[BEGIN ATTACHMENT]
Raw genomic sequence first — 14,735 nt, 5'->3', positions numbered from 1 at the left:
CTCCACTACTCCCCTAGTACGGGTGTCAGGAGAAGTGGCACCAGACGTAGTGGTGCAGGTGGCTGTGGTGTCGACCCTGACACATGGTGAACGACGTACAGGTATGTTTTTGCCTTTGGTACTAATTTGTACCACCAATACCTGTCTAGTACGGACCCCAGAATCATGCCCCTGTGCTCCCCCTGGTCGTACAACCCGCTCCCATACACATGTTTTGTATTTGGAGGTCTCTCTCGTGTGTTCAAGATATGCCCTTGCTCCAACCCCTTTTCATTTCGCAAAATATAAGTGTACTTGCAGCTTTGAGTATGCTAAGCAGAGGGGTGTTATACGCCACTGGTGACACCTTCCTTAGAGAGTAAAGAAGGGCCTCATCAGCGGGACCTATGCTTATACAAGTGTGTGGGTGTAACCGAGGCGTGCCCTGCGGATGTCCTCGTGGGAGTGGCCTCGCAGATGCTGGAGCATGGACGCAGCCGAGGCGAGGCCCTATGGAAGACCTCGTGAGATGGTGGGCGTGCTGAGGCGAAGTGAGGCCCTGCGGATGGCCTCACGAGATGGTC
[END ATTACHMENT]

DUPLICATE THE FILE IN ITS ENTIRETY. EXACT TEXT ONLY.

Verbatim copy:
Raw genomic sequence first — 14,735 nt, 5'->3', positions numbered from 1 at the left:
CTCCACTACTCCCCTAGTACGGGTGTCAGGAGAAGTGGCACCAGACGTAGTGGTGCAGGTGGCTGTGGTGTCGACCCTGACACATGGTGAACGACGTACAGGTATGTTTTTGCCTTTGGTACTAATTTGTACCACCAATACCTGTCTAGTACGGACCCCAGAATCATGCCCCTGTGCTCCCCCTGGTCGTACAACCCGCTCCCATACACATGTTTTGTATTTGGAGGTCTCTCTCGTGTGTTCAAGATATGCCCTTGCTCCAACCCCTTTTCATTTCGCAAAATATAAGTGTACTTGCAGCTTTGAGTATGCTAAGCAGAGGGGTGTTATACGCCACTGGTGACACCTTCCTTAGAGAGTAAAGAAGGGCCTCATCAGCGGGACCTATGCTTATACAAGTGTGTGGGTGTAACCGAGGCGTGCCCTGCGGATGTCCTCGTGGGAGTGGCCTCGCAGATGCTGGAGCATGGACGCAGCCGAGGCGAGGCCCTATGGAAGACCTCGTGAGATGGTGGGCGTGCTGAGGCGAAGTGAGGCCCTGCGGATGGCCTCACGAGATGGTC